Electric vehicles (EV) now rolling off automakers’ production lines are expensive and limited in range, but they mark a technological tipping point. By tapping into the smart grid, EVs promise to...
The Laws of Physics
How Einstein discovered relativity, locational pricing, and participant-funded transmission.
Space and time. Energy and mass. All is relative. Nothing is ever exactly what it seems. Take the story of Albert Einstein. Perhaps you know how he mulled the nature of the universe as he rode the streetcar to his desk job at the Patent Office in Berlin-how he published three scientific papers in 1905 in the journal Annalen der Physik that explained Brownian Motion, the photoelectric effect, and the special theory of relativity, thereby changing the history of man and his world.
Yet you may not be entirely familiar with another side to that story-how just a few years earlier, Einstein already had discovered risk management, energy trading, and locational marginal pricing (LMP)-the latter being a key tenet of a standard market design (SMD) for wholesale electricity, now endorsed by the Federal Energy Regulatory Commission (FERC).
But I get ahead of myself. Let's go back to the beginning-back to the start of the 21st century.
MANY IN THE ELECTRIC INDUSTRY OPPOSE FERC'S SMD BECAUSE LMP CAN'T HELP TO RATIONALIZE THE TRANSMISSION GRID. They admit that LMP shows power producers where to build (by highlighting where prices are highest). But they counter that LMP does nothing to incentivize grid expansion, which they say is the real infrastructure need. These Luddites warn of threats to reliability. They see no reason why anyone would build a new transmission line to capture a locational price advantage if a power producer could then wipe out that advantage by siting a turbine in just the right place.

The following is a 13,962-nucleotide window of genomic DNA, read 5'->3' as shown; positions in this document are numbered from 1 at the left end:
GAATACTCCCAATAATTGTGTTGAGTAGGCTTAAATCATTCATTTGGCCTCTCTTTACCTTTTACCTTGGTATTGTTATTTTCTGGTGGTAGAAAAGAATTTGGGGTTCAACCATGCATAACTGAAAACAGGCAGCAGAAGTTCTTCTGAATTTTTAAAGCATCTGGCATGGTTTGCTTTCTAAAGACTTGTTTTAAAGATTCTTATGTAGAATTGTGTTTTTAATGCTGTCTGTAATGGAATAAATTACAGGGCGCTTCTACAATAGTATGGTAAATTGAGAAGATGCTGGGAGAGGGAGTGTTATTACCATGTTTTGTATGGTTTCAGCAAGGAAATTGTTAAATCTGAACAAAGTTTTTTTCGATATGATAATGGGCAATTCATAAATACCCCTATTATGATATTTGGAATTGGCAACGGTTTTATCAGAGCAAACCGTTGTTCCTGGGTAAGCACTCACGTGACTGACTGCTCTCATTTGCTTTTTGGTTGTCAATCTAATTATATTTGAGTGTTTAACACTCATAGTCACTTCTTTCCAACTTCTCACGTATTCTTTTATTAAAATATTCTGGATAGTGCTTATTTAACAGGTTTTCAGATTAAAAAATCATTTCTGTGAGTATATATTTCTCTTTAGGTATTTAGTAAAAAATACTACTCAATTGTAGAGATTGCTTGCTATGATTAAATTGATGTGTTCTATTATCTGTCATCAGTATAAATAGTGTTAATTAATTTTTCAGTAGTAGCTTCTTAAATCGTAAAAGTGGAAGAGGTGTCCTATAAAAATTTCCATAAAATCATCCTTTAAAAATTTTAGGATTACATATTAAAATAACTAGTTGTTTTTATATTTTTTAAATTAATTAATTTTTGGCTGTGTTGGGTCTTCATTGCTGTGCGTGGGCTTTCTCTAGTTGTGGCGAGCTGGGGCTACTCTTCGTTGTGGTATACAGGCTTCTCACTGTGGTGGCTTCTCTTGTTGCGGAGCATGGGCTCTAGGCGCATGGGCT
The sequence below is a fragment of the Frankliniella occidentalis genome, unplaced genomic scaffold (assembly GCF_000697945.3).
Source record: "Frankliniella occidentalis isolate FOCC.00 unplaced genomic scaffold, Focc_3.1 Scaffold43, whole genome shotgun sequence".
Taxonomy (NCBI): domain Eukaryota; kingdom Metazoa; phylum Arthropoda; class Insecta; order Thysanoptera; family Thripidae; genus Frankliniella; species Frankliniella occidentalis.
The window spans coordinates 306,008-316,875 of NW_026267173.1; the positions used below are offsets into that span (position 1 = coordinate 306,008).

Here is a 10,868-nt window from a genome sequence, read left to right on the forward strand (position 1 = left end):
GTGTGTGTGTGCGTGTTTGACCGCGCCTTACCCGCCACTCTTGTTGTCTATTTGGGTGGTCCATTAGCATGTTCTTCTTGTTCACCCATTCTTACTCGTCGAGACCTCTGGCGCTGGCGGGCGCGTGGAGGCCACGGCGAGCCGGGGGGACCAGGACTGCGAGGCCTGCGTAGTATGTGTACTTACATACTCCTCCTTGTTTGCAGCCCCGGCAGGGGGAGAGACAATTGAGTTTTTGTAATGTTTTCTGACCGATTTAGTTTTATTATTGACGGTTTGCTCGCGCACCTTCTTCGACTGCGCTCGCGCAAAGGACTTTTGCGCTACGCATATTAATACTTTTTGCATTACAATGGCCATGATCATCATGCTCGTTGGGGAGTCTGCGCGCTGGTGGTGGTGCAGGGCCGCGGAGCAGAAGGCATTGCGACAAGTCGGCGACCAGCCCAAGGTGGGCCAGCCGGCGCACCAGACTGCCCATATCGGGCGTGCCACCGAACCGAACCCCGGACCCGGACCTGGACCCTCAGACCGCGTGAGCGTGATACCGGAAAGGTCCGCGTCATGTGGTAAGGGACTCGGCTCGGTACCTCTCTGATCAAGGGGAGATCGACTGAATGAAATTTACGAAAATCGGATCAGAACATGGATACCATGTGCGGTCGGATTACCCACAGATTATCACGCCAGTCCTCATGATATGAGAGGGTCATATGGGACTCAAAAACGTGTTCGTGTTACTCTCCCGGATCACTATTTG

The Luddites would put their trust in top-down resource planning. They would rely on "independent" regional grid agencies to study the costs and to determine when and where to build new transmission to preserve reliability, as defined by a static standard of engineering efficiency.
Consider the South and Southeast United States. Many complain about power producers building too many plants in Louisiana and nearby states-way more capacity than needed to meet local needs. Indeed, Chairman Pat Wood and Commissioner William Massey have often wondered aloud at various technical conferences about how FERC might tailor its SMD to minimize the problem.
You see, the builders choose their sites to take advantage of access to natural gas pipelines and lower their fuel costs. They pay scant attention to how their projects affect the electric transmission grid. And that has utilities bristling. FERC's policy on generation interconnection forces utility transmission owners to pay for expanding the grid to accommodate all those new plants and to export the power to where it's eventually sold. Such expansion is seen as wasteful.
Utilities and even some state regulators have accused the merchant gens of "dictating" the course of future grid expansion. They will accept competitive generation-and perhaps even LMP-but only if transmission remains planned, regulated, and protected from the market.
AS LATE AS THE NINETEENTH CENTURY, SOME PHYSICISTS STILL HELD THAT SPACE AND TIME, LIKE GENERATION AND TRANSMISSION, WERE TANGIBLE AND DISCREET. To support their view, scientists imagined the universe suffused with an